Implementing the Action Plan will involve investments in each of the four areas of cooperation: addressing threats early, facilitating trade, economic growth and jobs, integrating cross-border law enforcement and improving critical infrastructure and cyber-security. There will be costs associated with purchasing and installing new technologies, hiring staff to run new border programs and investing in infrastructure.
A more efficient border will bring substantial returns in terms of saving both time and money.
Here is why:
A number of studies* inside and outside of government have taken a close look at the costs to Canadian importers, exporters and consumers associated with the Canada-U.S. border. According to conservative estimates, the border costs are the equivalent each year of 1 percent of Canada’s gross domestic product. In 2010, our GDP was more than $1.6 trillion. That means the border imposes costs on the Canadian economy amounting to some $16 billion a year.
Even if the Action Plan only thins the border modestly over the next five years, the savings to the Canadian economy would be several hundreds of millions of dollars a year. These savings would continue into the future. In other words, the dividends to Canadian taxpayers and the Canadian economy will far exceed the amount Canadians will invest in implementing the Action Plan and making our border with the United States more efficient.
In addition to savings for the economy as a whole, there will also be savings for individuals and businesses. For example, setting up a single window for companies to submit electronically, in one place, all the data required by governments will save the companies time and money. Increasing and harmonizing the value thresholds for expedited customs clearance and streamlining import processes for low-value shipments will minimize the cost burden at the border for these kinds of shipments. And mutually recognizing outbound checked baggage systems will eliminate redundant screening and save travellers time and money while helping to ensure their baggage gets to their destinations at the same time they do.
As it implements the Action Plan, the Government of Canada will continue to provide Canadians with a regular accounting of the benefits. Each year, an annual report will be prepared for the Prime Minister and the President on what has been implemented and what remains to be done. These reports will be provided to Parliament and made available to all Canadians.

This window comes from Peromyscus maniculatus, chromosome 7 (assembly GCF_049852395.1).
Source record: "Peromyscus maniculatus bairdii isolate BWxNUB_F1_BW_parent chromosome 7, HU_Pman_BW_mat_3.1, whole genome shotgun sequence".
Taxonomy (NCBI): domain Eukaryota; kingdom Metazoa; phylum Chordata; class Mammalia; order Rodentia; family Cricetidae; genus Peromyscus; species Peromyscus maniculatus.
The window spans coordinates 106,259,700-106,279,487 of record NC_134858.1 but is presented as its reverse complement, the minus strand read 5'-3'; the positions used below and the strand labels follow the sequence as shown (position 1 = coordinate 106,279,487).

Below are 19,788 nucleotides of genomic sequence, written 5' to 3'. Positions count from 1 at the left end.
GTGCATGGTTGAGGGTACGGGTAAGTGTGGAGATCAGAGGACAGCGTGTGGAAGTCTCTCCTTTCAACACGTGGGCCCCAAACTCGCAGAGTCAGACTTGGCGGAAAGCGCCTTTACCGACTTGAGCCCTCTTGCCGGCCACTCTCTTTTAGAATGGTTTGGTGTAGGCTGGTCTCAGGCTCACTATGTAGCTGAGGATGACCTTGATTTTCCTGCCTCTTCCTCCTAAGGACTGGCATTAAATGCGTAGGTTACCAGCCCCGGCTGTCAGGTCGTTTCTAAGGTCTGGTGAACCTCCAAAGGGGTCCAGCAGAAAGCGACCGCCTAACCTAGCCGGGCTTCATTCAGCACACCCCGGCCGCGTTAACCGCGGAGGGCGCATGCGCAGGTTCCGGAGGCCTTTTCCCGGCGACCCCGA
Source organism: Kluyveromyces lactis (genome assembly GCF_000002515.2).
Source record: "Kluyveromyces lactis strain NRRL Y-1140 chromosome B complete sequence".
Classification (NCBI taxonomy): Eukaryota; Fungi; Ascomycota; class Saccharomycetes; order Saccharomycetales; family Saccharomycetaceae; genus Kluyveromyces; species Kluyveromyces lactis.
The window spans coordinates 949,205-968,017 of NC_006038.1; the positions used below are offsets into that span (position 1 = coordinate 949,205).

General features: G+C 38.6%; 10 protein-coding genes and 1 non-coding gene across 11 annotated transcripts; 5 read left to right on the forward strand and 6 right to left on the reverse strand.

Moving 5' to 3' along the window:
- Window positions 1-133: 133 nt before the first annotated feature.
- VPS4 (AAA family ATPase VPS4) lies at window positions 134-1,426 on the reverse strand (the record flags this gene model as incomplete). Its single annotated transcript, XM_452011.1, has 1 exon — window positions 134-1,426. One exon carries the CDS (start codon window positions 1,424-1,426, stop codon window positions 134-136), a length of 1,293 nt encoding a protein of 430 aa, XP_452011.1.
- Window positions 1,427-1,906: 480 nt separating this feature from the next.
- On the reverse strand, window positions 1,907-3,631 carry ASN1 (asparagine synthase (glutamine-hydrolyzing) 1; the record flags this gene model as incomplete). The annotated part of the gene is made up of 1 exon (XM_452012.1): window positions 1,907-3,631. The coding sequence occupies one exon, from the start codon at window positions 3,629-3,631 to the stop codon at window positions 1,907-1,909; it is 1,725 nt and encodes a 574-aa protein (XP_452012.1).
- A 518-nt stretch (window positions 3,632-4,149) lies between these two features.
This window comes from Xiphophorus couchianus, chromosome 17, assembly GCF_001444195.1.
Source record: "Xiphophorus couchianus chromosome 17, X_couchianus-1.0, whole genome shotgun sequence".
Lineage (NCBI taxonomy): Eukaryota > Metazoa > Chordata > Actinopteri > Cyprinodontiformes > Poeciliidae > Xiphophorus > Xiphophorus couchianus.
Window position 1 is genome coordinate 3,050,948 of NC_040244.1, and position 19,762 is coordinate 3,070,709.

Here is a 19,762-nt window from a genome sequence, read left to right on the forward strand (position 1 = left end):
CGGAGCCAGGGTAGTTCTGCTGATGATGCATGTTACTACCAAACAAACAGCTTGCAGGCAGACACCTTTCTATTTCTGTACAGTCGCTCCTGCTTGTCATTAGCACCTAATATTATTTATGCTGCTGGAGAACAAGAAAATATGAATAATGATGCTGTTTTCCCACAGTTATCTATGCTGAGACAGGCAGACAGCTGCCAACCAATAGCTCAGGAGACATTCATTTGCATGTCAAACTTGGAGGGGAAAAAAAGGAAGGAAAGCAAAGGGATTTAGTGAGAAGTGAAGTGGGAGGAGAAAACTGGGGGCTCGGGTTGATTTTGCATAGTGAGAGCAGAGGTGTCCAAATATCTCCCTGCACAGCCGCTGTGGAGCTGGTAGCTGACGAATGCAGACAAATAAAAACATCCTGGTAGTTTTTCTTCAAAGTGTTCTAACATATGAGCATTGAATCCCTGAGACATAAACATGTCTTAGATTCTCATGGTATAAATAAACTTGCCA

Further details on these initiatives are available in the Action Plan for Perimeter Security and Economic Competitiveness, available at www.borderactionplan.gc.ca
*Studies and Reports
-The Canada-US Border Survey Descriptive Report (Statistics Canada, 2009), corroborated by Logistics Services Industries Border Survey—Report (Statistics Canada, 2009-2011)
-A Study of the Impacts of the United States Border Security Measures on the Competitiveness of Canada’s Food Manufacturers/Exporters (Agriculture and Agri-Food Canada, 2009)
-Is Just-in-Case Replacing Just-in-Time? How Cross-Border Behaviour Has Changed since 9/11 (Conference Board of Canada, 2007)
-Sectoral and Enterprise Size Impacts of Post 9/11 Trading Environment on Canadian Exports to the US (Foreign Affairs and International Trade Canada, 2011)
-Understanding the Canada-U.S. Border’s Impact on the Movement of People to Support the Movement of Goods (Policy Horizons Canada, 2011)
-Canada to United States—Border Crossing Study (Canadian Manufacturers & Exporters, 2007)
-Cross Border Flow Analysis Study—Gaps, Challenges and Solutions (InterVistas, 2010)
-“U.S.–Canada Transportation and Logistics: Border Impacts and Costs, Causes and Possible Solutions” (John C. Taylor, Douglas R. Robideaux and George C. Jackson, Transportation Journal, 2004)
-Trucking Across the Border: The Relative Cost of Cross-border and Domestic Trucking, 2004 to 2009 (Anderson and Brown, manuscript, 2011)
-“Border Delays Re-Emerging Priority: Within-Country Dimensions for Canada” (Trien T. Nguyen and Randall M. Wigle, Canadian Public Policy 37.1 )